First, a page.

0a  0363e86c 77c69975 0363e8d8 0363e894 0363e8d8 rpcrt4!OSF_CCALL::SendReceiveHelper+0x5b
0b  0363e89c 77c7fcf0 00ab8f88 0363e8bc 77c80673 rpcrt4!OSF_CCALL::SendReceive+0x41
0c  0363e8a8 77c80673 0363e8d8 71c43dd0 0363ecc4 rpcrt4!I_RpcSendReceive+0x24
0d  0363e8bc 77ce315a 0363e904 00ab90e8 00000000 rpcrt4!NdrSendReceive+0x2b
0e  0363eca4 71c4e665 71c43dd0 71c4b2e4 0363ecc4 rpcrt4!NdrClientCall2+0x22e
0f  0363ecbc 71c4e620 01b2ee68 03985a38 000e0300 netapi32!NetrLogonSamLogonEx+0x1c
10  0363ed1c 74266fdc 01b2ee68 03985a38 000e0300 netapi32!I_NetLogonSamLogonEx+0x41
11  0363edbc 74266cf8 000a9f70 00000000 00000006 netlogon!NlpUserValidateHigher+0x2d5
12  0363ee1c 74267407 000e0270 00000001 00000000 netlogon!NlpUserValidate+0x309
13  0363eea4 7426728d 00000000 00000000 00000000 netlogon!NlpLogonSamLogon+0x3f5
14  0363eee0 76c9ce2f 00000000 00000000 00000000 netlogon!NetILogonSamLogon+0x32
15  0363f720 76c9a815 ffffffff 00000003 00b55030 msv1_0!LsaApLogonUserEx2+0x1106
16  0363fa80 76c95302 00607708 01b05188 00200a03 msv1_0!SsprHandleAuthenticateMessage+0xcca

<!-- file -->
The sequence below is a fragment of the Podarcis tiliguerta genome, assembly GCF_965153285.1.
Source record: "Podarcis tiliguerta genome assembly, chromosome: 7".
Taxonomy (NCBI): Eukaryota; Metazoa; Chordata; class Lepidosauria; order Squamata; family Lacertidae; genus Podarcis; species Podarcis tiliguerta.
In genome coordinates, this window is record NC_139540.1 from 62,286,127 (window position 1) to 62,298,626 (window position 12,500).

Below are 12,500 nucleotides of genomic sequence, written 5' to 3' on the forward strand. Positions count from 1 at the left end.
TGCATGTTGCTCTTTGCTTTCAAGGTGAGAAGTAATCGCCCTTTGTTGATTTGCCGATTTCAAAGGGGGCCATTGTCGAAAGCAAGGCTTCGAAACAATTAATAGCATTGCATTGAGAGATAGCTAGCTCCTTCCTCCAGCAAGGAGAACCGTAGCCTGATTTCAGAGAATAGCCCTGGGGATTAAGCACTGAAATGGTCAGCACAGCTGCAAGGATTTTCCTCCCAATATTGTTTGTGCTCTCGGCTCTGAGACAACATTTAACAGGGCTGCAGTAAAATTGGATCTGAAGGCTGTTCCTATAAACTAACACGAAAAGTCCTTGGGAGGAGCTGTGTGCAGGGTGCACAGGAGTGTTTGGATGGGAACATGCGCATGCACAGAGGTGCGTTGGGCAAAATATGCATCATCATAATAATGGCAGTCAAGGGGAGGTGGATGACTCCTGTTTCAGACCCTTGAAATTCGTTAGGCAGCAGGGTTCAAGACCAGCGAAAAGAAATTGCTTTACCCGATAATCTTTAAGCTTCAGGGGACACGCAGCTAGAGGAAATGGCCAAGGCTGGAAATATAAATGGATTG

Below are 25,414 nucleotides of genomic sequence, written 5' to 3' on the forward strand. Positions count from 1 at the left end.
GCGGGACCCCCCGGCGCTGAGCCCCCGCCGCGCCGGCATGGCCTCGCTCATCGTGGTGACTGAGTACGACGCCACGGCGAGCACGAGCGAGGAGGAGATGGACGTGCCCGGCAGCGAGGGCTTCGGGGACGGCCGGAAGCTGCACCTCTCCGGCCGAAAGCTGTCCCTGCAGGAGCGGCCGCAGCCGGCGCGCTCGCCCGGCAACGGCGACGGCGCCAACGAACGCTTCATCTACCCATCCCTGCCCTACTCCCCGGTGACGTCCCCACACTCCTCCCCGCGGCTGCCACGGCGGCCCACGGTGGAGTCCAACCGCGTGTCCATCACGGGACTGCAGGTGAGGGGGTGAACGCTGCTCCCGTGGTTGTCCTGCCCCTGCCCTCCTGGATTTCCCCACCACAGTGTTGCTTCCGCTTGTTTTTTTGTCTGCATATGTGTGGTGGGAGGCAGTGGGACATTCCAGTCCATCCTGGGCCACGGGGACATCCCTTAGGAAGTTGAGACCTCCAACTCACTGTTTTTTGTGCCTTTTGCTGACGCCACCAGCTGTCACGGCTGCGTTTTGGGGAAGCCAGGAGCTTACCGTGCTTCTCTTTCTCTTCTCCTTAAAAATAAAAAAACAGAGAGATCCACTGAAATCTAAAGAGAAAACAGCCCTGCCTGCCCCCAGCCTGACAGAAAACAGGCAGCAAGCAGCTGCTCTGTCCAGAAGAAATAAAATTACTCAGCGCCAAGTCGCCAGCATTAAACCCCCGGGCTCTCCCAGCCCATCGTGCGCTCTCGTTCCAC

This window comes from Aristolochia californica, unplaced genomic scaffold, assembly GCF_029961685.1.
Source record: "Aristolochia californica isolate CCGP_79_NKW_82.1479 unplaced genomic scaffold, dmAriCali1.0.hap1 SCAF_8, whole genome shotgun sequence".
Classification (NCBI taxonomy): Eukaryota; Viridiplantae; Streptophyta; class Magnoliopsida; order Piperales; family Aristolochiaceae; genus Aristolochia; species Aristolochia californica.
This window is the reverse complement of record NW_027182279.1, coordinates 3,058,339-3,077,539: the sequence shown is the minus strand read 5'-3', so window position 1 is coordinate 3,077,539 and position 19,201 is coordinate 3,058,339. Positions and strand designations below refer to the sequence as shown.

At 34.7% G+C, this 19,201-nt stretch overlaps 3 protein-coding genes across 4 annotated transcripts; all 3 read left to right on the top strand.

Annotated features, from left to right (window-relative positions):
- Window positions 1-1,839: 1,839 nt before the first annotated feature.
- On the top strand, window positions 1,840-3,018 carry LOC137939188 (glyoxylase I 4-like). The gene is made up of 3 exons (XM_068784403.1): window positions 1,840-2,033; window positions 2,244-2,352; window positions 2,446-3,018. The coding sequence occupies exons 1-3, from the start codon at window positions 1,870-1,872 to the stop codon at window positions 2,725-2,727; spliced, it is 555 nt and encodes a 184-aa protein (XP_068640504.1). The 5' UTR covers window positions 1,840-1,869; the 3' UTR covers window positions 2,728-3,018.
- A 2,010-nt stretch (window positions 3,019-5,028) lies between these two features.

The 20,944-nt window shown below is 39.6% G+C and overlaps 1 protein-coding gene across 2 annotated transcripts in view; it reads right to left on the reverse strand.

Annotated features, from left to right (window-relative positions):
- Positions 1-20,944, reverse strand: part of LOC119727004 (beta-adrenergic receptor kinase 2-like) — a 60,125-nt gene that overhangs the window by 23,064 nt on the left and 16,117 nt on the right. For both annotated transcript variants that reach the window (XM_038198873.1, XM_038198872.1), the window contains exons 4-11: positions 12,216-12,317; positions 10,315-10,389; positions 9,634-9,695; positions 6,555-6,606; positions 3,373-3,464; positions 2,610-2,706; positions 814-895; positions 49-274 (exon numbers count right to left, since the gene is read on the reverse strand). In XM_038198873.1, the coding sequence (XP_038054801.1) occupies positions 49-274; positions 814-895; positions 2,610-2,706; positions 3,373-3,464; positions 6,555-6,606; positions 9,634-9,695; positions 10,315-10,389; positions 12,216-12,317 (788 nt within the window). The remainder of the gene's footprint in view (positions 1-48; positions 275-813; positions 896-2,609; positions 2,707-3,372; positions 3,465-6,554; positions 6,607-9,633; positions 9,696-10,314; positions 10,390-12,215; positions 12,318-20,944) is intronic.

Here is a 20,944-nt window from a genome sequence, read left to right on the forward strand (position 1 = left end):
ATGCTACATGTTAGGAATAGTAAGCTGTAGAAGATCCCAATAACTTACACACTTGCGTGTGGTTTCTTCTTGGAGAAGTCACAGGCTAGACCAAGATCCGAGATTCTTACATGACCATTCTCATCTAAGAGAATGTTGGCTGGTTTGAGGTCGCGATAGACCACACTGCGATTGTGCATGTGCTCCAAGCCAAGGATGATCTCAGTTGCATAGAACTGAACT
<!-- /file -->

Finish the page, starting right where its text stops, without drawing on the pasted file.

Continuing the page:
17  0363fc98 4ab85ebb 00607708 017920d0 0363fe40 msv1_0!SpAcceptLsaModeContext+0x1f8
18  0363fd0c 4ab860a8 01b05140 01b05148 0363fe40 lsasrv!WLsaAcceptContext+0x139
19  0363fe84 4ab7ae1b 01b05118 00000000 005ed050 lsasrv!LpcAcceptContext+0x13b
1a  0363fe9c 4ab7ad1e 01b05118 4ac22738 01b420b8 lsasrv!DispatchAPI+0x46
1b  0363ff54 4ab7a769 01b05118 0363ff9c 77e5ba69 lsasrv!LpcHandler+0x1fe
1c  0363ff78 4ab8f465 0062c510 00000000 00000000 lsasrv!SpmPoolThreadBase+0xb9
1d  0363ffb8 77e6482f 006bf2c8 00000000 00000000 lsasrv!LsapThreadBase+0x91
1e  0363ffec 00000000 4ab8f40e 006bf2c8 00000000 kernel32!BaseThreadStart+0x34

Now the question remains, why are we having a backlog. Mike wrote a detailed blog describing these findings and how to fix. Please see Mike Lagase’s blog:


Comments (2)

  1. satn says:

    Great post.

    sounds like a lot of work there 🙂

    If the issue is with ntlm, are they considering using kerberos for Ol anywhere?

    Also, are they planning to note this in the scalability whitepaper for outlook anywhere

  2. There were some other underlying issues that were causing this. There was really no problem with NTLM. Outlook by default is set to Negotiate so it will try to use Kerberos first and then fall back to NTLM if needed. I can check on the white paper for you.